The hallucinogen psilocybin moved a step closer to returning to its once legal status as a therapeutic drug earlier this month when a British company received a US patent for a drug that will deliver a dose of the psychedelic.
In a press release from earlier this month, COMPASS Pathways CEO and Co-founder George Goldsmith said, “too many people are suffering with treatment resistant depression. We are committed to developing innovations, such as psilocybin therapy, to address this rapidly growing problem.”
According to the press release, the company is currently running a phase IIb clinical trial of the formulation – COMP360 for treatment-resistant depression. The trial is looking for 216 patients in Europe and North America with depression that hasn’t responded to established medications.
Research has shown that there is evidence to indicate that psilocybin – the active psychedelic ingredient in magic mushrooms – can provide relief for treatment-resistant depression. In addition, research also shows that psilocybin can cause “acute reductions in core OCD (obsessive-compulsive disorder),” and can help people suffering from suicidality, anxiety disorders, alcohol use disorder, and tobacco use disorder.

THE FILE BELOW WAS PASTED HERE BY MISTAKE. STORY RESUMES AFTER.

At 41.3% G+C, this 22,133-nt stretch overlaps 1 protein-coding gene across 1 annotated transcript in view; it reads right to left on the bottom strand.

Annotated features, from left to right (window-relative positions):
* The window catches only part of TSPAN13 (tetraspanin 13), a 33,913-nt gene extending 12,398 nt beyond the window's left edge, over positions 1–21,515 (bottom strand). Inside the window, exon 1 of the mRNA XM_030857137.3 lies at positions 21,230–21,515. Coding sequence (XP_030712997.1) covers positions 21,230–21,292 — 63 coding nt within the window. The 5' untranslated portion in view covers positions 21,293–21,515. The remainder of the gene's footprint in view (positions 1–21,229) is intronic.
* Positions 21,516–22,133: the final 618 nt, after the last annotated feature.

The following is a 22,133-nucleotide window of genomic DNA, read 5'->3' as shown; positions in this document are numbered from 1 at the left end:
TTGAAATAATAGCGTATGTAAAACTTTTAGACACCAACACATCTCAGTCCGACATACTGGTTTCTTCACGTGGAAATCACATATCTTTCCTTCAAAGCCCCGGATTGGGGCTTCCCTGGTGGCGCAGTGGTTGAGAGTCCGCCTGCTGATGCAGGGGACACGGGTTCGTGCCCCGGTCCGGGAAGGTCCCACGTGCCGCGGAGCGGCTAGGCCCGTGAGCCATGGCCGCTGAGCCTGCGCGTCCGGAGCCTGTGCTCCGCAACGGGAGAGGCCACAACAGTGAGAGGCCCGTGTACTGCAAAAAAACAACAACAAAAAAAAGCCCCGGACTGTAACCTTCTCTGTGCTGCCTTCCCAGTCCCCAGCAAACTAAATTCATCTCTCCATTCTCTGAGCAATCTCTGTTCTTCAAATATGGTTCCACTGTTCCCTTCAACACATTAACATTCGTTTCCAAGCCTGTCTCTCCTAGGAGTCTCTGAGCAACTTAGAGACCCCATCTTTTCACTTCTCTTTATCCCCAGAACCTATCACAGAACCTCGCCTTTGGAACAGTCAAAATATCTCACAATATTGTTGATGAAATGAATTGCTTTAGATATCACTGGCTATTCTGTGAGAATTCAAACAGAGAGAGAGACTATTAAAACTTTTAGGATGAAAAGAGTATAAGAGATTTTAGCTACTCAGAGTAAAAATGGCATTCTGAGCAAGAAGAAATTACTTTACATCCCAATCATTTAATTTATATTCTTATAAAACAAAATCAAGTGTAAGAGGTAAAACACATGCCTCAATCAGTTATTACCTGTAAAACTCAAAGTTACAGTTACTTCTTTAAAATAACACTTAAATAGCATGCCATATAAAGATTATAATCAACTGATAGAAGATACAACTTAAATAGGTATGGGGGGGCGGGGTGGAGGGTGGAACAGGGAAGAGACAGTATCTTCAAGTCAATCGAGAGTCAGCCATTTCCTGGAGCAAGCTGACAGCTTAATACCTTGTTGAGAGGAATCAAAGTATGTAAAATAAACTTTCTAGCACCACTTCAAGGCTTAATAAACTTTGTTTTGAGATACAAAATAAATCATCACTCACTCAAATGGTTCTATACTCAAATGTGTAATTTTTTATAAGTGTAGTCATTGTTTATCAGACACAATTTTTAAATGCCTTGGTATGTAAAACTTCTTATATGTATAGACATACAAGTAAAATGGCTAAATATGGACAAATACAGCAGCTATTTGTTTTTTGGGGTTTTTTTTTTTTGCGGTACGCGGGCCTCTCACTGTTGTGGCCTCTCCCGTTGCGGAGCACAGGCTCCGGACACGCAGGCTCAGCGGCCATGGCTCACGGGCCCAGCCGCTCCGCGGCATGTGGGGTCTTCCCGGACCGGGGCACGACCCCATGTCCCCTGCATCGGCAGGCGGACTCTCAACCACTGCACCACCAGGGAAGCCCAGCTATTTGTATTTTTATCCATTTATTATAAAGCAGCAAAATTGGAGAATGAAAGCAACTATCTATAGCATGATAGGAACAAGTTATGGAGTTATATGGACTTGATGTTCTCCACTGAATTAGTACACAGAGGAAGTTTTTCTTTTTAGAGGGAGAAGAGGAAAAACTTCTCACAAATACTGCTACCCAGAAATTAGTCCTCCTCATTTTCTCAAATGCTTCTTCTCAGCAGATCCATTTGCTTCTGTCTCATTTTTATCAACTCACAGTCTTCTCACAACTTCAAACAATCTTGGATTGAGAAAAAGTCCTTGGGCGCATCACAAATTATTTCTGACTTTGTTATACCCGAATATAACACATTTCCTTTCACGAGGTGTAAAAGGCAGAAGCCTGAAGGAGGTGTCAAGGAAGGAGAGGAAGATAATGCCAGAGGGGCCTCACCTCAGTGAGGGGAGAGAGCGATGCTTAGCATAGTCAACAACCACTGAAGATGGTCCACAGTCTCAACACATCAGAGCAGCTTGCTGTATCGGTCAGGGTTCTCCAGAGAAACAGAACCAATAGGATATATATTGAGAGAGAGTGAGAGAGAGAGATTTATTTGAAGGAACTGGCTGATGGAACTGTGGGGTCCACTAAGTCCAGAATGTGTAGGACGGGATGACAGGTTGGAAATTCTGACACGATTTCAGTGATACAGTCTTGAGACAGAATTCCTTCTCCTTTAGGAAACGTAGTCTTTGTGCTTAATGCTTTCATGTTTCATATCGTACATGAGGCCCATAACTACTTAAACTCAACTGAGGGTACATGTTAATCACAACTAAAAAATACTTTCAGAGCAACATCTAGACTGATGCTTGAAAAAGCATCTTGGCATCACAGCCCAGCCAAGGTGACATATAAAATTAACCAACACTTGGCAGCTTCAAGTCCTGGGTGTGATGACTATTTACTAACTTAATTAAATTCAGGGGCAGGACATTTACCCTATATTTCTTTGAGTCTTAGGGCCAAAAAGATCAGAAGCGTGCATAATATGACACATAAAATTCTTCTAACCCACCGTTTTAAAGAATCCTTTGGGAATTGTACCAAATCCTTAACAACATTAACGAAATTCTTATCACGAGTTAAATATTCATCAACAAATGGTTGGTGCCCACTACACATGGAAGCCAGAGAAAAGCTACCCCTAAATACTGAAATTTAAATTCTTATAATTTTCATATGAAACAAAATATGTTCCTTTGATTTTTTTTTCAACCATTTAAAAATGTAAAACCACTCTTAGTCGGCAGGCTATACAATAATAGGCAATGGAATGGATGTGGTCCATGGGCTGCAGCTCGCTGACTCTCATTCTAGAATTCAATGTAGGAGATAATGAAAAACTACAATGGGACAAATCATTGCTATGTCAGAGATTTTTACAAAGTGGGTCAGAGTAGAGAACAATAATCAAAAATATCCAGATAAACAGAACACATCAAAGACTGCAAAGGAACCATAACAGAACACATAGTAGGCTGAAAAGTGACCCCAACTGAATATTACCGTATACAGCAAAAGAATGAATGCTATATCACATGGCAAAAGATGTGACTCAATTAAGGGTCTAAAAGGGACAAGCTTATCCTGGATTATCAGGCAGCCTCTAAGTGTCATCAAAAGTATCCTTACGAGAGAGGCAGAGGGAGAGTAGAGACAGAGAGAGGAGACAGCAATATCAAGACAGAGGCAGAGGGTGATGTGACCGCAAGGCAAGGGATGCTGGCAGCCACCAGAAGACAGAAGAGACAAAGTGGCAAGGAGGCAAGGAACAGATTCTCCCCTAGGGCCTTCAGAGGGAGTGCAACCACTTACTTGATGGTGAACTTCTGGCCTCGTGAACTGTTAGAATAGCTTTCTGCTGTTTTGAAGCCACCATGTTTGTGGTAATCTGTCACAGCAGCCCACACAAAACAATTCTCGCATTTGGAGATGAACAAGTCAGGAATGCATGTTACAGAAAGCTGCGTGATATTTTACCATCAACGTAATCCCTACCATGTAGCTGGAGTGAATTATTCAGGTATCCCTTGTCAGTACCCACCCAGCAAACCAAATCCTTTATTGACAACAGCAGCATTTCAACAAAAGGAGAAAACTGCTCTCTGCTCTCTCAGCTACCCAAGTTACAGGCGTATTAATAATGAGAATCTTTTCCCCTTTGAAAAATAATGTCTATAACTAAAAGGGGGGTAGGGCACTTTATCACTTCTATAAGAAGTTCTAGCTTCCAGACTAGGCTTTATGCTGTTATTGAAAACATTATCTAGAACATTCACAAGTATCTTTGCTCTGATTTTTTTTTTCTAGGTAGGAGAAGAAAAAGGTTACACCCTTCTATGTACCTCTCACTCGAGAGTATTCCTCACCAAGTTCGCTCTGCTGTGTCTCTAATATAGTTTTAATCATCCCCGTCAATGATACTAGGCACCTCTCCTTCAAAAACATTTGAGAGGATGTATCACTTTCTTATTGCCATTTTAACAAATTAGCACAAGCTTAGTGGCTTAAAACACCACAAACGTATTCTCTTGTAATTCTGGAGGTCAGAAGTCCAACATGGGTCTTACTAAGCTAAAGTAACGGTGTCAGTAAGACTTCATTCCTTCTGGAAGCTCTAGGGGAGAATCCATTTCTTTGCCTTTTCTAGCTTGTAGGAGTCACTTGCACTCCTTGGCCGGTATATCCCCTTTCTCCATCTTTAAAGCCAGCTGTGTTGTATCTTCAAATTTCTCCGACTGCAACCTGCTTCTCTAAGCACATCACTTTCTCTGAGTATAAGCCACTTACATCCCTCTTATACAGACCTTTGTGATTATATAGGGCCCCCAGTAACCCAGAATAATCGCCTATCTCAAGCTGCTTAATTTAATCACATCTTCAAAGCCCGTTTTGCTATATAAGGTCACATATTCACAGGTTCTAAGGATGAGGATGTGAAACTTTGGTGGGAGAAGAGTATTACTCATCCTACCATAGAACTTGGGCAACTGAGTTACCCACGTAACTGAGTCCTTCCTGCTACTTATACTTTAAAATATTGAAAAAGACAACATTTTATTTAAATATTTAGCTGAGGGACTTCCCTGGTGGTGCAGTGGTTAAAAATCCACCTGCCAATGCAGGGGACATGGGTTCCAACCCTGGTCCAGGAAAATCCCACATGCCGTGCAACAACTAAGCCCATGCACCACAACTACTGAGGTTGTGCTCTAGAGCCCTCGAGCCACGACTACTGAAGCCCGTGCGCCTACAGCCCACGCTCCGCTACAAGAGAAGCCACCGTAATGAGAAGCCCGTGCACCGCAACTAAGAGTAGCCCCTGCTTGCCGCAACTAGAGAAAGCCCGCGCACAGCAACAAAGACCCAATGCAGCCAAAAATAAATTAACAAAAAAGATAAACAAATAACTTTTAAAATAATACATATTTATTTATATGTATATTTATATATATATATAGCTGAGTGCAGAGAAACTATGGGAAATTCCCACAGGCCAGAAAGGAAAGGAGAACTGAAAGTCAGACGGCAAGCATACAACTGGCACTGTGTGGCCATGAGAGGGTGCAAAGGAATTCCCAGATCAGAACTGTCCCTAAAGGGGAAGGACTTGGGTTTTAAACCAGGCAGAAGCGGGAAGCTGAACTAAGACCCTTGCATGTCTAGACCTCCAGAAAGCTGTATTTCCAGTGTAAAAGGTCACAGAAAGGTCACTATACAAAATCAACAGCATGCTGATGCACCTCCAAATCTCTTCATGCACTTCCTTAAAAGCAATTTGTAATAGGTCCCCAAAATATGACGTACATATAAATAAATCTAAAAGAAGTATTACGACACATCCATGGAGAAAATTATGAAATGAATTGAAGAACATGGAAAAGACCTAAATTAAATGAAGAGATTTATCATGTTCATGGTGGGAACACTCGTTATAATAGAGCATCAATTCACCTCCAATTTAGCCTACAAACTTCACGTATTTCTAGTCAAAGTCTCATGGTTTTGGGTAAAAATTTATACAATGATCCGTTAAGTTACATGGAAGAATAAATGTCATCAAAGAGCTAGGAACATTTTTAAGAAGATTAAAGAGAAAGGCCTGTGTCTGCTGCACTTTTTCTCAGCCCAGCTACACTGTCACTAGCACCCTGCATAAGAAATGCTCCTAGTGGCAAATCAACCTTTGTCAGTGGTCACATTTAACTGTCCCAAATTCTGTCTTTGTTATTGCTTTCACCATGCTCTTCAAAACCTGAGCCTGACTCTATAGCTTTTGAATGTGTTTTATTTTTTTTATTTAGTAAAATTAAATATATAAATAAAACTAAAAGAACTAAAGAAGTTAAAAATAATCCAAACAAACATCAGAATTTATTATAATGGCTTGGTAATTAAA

In October 2018, the company received a “Breakthrough Therapy” designation for its psilocybin therapy program. According to the FDA, “a breakthrough therapy designation is for a drug that treats a serious or life-threatening condition and preliminary clinical evidence indicates that the drug may demonstrate substantial improvement on a clinically significant endpoint(s) over available therapies.”
While this is encouraging news for those who hope to see a renaissance in the legal use of psilocybin for therapy, it is by no means the first time it has been manufactured as a pharmaceutical. In 1958, it was produced synthetically a year after it was isolated by Swiss chemist Dr. Albert Hofmann – the same chemist who was the first person to synthesize and ingest lysergic acid diethylamide (LSD).
In the early 1960s, it was manufactured by Sandoz Ltd. (where Hofmann was a researcher) and marketed under the name “Indocybin,” until it became a controlled substance in 1970.
Sandoz Ltd. also manufactured LSD-25 under the name Delysid and Mescaline (the active hallucinogenic ingredient in peyote cactus) was manufactured and sold by Merck. Both became controlled substances in the United States in 1970.